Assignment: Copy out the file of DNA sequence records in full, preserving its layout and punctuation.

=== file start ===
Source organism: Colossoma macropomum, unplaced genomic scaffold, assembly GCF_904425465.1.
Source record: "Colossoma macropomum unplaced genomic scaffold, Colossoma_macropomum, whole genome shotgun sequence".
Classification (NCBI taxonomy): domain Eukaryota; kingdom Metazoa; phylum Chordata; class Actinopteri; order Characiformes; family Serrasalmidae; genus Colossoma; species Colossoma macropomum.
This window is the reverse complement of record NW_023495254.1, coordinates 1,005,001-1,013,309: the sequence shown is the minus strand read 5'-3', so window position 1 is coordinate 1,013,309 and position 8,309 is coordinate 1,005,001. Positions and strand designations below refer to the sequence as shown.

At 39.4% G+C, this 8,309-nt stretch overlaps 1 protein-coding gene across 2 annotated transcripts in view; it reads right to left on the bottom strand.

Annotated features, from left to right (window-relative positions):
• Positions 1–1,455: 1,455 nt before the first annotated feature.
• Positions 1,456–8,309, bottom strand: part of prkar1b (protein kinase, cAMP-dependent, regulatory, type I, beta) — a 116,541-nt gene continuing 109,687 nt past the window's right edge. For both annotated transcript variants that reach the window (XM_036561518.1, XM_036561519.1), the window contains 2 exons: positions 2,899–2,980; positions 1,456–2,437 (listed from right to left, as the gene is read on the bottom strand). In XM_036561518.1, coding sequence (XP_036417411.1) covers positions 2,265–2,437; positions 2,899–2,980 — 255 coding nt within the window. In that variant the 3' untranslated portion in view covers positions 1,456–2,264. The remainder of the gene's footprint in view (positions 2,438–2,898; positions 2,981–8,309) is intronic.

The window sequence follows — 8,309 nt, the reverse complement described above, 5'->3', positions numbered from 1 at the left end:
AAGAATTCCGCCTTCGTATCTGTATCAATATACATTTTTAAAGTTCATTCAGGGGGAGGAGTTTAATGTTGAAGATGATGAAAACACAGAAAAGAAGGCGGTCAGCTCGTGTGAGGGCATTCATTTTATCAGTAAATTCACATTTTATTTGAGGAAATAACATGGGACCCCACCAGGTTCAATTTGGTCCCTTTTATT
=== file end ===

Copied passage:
Source organism: Colossoma macropomum, unplaced genomic scaffold, assembly GCF_904425465.1.
Source record: "Colossoma macropomum unplaced genomic scaffold, Colossoma_macropomum, whole genome shotgun sequence".
Classification (NCBI taxonomy): domain Eukaryota; kingdom Metazoa; phylum Chordata; class Actinopteri; order Characiformes; family Serrasalmidae; genus Colossoma; species Colossoma macropomum.
This window is the reverse complement of record NW_023495254.1, coordinates 1,005,001-1,013,309: the sequence shown is the minus strand read 5'-3', so window position 1 is coordinate 1,013,309 and position 8,309 is coordinate 1,005,001. Positions and strand designations below refer to the sequence as shown.

At 39.4% G+C, this 8,309-nt stretch overlaps 1 protein-coding gene across 2 annotated transcripts in view; it reads right to left on the bottom strand.

Annotated features, from left to right (window-relative positions):
• Positions 1–1,455: 1,455 nt before the first annotated feature.
• Positions 1,456–8,309, bottom strand: part of prkar1b (protein kinase, cAMP-dependent, regulatory, type I, beta) — a 116,541-nt gene continuing 109,687 nt past the window's right edge. For both annotated transcript variants that reach the window (XM_036561518.1, XM_036561519.1), the window contains 2 exons: positions 2,899–2,980; positions 1,456–2,437 (listed from right to left, as the gene is read on the bottom strand). In XM_036561518.1, coding sequence (XP_036417411.1) covers positions 2,265–2,437; positions 2,899–2,980 — 255 coding nt within the window. In that variant the 3' untranslated portion in view covers positions 1,456–2,264. The remainder of the gene's footprint in view (positions 2,438–2,898; positions 2,981–8,309) is intronic.

The window sequence follows — 8,309 nt, the reverse complement described above, 5'->3', positions numbered from 1 at the left end:
AAGAATTCCGCCTTCGTATCTGTATCAATATACATTTTTAAAGTTCATTCAGGGGGAGGAGTTTAATGTTGAAGATGATGAAAACACAGAAAAGAAGGCGGTCAGCTCGTGTGAGGGCATTCATTTTATCAGTAAATTCACATTTTATTTGAGGAAATAACATGGGACCCCACCAGGTTCAATTTGGTCCCTTTTATT